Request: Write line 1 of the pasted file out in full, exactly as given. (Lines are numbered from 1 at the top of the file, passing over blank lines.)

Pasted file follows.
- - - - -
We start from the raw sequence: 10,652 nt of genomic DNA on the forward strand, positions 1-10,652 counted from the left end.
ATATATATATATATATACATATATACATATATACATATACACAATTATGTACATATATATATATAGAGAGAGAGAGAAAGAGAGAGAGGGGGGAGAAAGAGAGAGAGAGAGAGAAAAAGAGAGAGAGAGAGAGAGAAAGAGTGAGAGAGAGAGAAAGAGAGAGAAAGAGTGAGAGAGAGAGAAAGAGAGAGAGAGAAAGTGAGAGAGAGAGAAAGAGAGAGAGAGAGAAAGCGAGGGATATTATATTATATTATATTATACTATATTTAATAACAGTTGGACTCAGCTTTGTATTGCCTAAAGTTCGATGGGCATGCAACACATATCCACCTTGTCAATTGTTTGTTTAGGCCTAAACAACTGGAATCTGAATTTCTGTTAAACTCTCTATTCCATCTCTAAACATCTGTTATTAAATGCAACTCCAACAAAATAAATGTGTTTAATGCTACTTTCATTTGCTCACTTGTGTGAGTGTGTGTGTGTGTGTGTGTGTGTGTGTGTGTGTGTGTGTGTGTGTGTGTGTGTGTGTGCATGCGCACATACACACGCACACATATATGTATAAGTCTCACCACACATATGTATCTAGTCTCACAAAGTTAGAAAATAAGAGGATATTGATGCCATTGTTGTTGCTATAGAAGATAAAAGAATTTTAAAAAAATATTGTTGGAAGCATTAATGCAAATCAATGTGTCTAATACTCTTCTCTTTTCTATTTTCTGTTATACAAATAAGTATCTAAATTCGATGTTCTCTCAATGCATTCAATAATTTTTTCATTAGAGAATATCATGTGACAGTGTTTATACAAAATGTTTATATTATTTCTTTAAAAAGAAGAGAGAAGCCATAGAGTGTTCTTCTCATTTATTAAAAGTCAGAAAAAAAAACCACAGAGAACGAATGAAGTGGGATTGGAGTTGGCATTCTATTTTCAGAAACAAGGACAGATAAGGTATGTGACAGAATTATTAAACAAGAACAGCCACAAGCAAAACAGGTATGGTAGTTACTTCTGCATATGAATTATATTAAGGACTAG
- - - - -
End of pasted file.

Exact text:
We start from the raw sequence: 10,652 nt of genomic DNA on the forward strand, positions 1-10,652 counted from the left end.